I really really love food. I love eating it. I love talking about it. I love thinking about it. In fact, I’m fairly vocal about my food opinions. I don’t like seafood. Yuck! It smells like feet. Can’t do it. I hate eating meat on the bone. Makes me feel like a cannibal and the moisture of the meat eeks me out. I love tacos. I would eat tacos everyday if that was an option. Pizza is fantastic too. Cheese, my goodness, I love cheese. And don’t even get me started on lemons. I can barely go a day without my lemons.
It’s easy to say I have pretty vocal opinions on food. One would assume that I would be self-aware of what my favorite foods were. I mean, who doesn’t know what they like? By adulthood you literally choose what to eat based on needs and wants. You’d think a person would notice what they like.
A few mornings ago however, I had a silly but startling realization. Apparently, I really love raspberries. However, if someone had asked me to list my favorite berries or fruits I doubt it would have ever occurred to me to add raspberries to the list.
Yet, I find that all but two of the teas I own have raspberries. I also realized that if given the option I’ll always choose raspberry jam over any other jam or jelly. I’m also rather partial to pink ice cream products like raspberry ice cream and Popsicles.
Somehow I had unconsciously declared that raspberries are a favorite of mine. Those who have lived with me would clearly see my love for raspberries. They most certainly would have assumed that I was aware of that affinity. But, I never knew consciously how my actions and behaviors pointed towards that reality.
This seems entirely silly for this realization to shake me as much as it did. I mean it’s just raspberries, it isn’t anything life changing. However, seeing the scope of my own self-ignorance shown to me completely freaked me out.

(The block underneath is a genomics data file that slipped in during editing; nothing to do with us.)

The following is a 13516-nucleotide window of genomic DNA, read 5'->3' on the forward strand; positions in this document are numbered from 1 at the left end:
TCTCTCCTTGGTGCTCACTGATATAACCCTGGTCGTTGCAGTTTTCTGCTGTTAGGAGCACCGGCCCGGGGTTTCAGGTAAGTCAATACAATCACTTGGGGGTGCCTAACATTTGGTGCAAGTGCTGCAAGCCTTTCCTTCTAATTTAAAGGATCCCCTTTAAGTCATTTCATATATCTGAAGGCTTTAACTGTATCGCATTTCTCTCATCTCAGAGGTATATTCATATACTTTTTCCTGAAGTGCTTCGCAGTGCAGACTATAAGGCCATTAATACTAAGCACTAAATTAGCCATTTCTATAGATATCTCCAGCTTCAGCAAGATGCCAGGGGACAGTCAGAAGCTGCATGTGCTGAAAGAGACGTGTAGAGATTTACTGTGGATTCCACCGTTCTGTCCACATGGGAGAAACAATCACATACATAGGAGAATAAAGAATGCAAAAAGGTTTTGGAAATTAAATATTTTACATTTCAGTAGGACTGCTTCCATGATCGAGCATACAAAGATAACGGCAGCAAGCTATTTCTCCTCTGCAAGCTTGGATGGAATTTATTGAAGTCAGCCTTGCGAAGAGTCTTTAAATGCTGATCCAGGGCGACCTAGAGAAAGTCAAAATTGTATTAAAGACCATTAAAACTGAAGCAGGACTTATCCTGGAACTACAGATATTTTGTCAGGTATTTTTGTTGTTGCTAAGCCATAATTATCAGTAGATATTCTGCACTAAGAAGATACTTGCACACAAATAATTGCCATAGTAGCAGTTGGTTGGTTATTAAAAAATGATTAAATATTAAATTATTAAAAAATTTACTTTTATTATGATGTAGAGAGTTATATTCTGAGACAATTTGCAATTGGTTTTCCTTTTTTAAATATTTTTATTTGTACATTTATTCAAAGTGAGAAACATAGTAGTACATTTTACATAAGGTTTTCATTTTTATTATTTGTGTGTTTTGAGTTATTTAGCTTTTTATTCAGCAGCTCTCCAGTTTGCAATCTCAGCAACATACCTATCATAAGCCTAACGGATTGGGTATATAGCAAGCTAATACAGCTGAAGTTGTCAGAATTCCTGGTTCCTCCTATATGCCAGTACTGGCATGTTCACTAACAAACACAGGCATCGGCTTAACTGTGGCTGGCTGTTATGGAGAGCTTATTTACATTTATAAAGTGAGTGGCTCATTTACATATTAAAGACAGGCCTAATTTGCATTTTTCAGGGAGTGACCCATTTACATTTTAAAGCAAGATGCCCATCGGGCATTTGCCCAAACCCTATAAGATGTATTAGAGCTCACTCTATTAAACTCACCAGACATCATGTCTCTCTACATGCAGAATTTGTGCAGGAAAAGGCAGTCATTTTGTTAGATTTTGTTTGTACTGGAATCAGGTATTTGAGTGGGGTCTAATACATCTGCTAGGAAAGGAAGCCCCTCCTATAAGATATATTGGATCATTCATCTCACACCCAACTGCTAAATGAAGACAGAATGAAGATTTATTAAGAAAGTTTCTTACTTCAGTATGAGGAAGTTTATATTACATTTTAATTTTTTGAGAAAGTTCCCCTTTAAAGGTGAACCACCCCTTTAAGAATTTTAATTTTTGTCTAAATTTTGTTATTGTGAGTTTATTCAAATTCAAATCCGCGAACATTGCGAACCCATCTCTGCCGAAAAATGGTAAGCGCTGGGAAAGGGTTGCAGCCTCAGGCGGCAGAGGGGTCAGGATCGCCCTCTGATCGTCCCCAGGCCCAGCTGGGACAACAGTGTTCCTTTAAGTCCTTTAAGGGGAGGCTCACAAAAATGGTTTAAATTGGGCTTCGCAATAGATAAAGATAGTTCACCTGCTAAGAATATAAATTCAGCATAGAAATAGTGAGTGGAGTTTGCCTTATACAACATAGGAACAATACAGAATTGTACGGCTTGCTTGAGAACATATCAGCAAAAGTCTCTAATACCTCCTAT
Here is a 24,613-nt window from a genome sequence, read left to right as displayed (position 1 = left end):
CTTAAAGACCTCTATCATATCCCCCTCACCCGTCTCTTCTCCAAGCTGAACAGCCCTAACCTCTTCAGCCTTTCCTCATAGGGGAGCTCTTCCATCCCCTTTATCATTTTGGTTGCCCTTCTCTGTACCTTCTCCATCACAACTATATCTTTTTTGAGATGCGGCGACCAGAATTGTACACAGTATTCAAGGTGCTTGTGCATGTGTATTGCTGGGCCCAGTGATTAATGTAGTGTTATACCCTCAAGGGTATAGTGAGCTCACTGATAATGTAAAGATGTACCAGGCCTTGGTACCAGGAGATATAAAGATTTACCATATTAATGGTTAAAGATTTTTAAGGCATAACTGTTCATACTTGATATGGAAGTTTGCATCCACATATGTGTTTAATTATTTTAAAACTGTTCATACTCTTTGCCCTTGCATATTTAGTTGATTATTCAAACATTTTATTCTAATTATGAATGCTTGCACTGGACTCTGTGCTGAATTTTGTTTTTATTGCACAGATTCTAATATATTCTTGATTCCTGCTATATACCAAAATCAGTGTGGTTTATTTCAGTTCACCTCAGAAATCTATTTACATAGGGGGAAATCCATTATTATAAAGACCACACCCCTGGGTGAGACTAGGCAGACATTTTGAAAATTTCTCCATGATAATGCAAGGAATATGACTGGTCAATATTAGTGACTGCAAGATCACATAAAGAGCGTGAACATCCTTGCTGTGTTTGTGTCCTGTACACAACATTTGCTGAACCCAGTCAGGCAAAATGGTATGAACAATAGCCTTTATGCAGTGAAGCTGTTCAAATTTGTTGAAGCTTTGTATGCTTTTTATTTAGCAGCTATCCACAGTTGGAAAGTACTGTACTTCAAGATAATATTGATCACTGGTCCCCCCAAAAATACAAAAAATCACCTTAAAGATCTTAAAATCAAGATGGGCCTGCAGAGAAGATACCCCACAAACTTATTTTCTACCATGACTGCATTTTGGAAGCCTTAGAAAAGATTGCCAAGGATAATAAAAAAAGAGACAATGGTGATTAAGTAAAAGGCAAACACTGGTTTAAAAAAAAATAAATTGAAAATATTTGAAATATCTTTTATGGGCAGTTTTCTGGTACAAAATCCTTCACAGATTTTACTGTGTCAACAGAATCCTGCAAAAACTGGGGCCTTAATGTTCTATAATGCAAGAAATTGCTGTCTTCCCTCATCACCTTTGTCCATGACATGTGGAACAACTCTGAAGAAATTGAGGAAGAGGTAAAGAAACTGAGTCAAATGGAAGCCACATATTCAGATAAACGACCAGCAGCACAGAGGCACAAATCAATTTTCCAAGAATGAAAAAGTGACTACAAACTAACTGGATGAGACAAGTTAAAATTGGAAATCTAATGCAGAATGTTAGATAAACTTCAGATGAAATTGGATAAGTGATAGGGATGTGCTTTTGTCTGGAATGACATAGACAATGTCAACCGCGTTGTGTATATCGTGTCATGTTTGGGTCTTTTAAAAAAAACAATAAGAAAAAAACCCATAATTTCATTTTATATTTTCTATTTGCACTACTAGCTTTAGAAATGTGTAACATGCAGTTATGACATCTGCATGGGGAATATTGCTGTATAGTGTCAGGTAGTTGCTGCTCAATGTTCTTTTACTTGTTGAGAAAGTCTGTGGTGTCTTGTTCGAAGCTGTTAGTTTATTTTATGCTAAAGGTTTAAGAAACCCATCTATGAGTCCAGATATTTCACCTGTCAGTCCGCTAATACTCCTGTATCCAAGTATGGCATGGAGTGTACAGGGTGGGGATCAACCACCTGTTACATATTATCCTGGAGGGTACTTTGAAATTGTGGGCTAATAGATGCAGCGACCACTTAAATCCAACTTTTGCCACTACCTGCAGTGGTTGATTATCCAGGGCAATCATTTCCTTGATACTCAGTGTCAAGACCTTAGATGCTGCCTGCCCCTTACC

What other parts of me have I been completely unaware of? What do my behaviors show about my personhood that every one else would see but I remain blissfully ignorant of?
For me, that’s a pretty heavy concept and it challenges me to step outside myself and be a bit more objectively critical of my own behaviors.
These past months I kept hearing from myself and others a common refrain. It went something like this “How can (insert person or group here) honestly not see the damaging nature of (insert political affiliation, religious affiliation, and or pop culture group here)?
It seems everyone has a series of behavioral indictments for anyone outside of their worldview. But rarely do people find reasons to be critical of themselves.
So, I’m making an attempt here to step out of my own perception and have an honest evaluation of what I say my values are versus what my actions tell others what values I really do have. Let me tell you, this is pretty uncomfortable. No one wants to face things about themselves that are contrary to what we think we are.
This is the crux of a lot of the turmoil surrounding this years election. It’s why we are hearing people call out others for supporting misogyny, racism, and bigotry. It’s why we hear people calling out folks on what we see as clear hypocrisy. Whether it’s because some of us supported candidates with some uncomfortable scandals based on emails or it’s because some of us supported a candidate who “tells it like it is” by continuously fostering misogyny, racism, and bigotry.
The rift we feel is not about policy it’s about trying to reconcile the people we know and love with how their chosen voting habits do in fact support these unethical behaviors. The hurt and grief we have is based in the reality that these truly awful behaviors are somehow not deal breakers for those who casted their votes.
Don’t mishear me. I’m not calling out just one side of this divide. I’m calling every single one of us out, including myself.
My friends, we need new eyes to see with. We need new ears to hear with. We need new hearts to lead with. How do we do this? It starts with ourselves. Before we point the finger to others we must first examine what we are unknowingly saying about our own values.
It’s time to find our raspberries. I’m looking for mine. I hope you are looking too.